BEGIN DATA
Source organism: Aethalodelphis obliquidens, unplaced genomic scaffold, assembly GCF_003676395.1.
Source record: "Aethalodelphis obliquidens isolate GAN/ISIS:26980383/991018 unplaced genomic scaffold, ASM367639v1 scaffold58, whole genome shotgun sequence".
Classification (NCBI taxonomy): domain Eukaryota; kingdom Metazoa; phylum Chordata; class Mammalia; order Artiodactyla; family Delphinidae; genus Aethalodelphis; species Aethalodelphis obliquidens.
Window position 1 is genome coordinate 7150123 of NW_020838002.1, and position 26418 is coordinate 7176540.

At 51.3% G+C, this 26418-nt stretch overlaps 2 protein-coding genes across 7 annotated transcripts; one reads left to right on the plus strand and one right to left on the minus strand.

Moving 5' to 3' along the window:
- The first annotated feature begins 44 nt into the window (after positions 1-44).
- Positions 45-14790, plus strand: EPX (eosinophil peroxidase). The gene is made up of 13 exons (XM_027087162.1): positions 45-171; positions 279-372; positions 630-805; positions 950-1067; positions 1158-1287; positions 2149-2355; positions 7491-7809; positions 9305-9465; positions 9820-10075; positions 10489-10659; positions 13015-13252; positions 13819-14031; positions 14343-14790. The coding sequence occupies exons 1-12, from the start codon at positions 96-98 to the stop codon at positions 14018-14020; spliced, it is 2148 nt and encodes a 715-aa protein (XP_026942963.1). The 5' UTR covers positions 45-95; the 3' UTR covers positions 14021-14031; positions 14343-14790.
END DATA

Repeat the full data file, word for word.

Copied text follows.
Source organism: Aethalodelphis obliquidens, unplaced genomic scaffold, assembly GCF_003676395.1.
Source record: "Aethalodelphis obliquidens isolate GAN/ISIS:26980383/991018 unplaced genomic scaffold, ASM367639v1 scaffold58, whole genome shotgun sequence".
Classification (NCBI taxonomy): domain Eukaryota; kingdom Metazoa; phylum Chordata; class Mammalia; order Artiodactyla; family Delphinidae; genus Aethalodelphis; species Aethalodelphis obliquidens.
Window position 1 is genome coordinate 7150123 of NW_020838002.1, and position 26418 is coordinate 7176540.

At 51.3% G+C, this 26418-nt stretch overlaps 2 protein-coding genes across 7 annotated transcripts; one reads left to right on the plus strand and one right to left on the minus strand.

Moving 5' to 3' along the window:
- The first annotated feature begins 44 nt into the window (after positions 1-44).
- Positions 45-14790, plus strand: EPX (eosinophil peroxidase). The gene is made up of 13 exons (XM_027087162.1): positions 45-171; positions 279-372; positions 630-805; positions 950-1067; positions 1158-1287; positions 2149-2355; positions 7491-7809; positions 9305-9465; positions 9820-10075; positions 10489-10659; positions 13015-13252; positions 13819-14031; positions 14343-14790. The coding sequence occupies exons 1-12, from the start codon at positions 96-98 to the stop codon at positions 14018-14020; spliced, it is 2148 nt and encodes a 715-aa protein (XP_026942963.1). The 5' UTR covers positions 45-95; the 3' UTR covers positions 14021-14031; positions 14343-14790.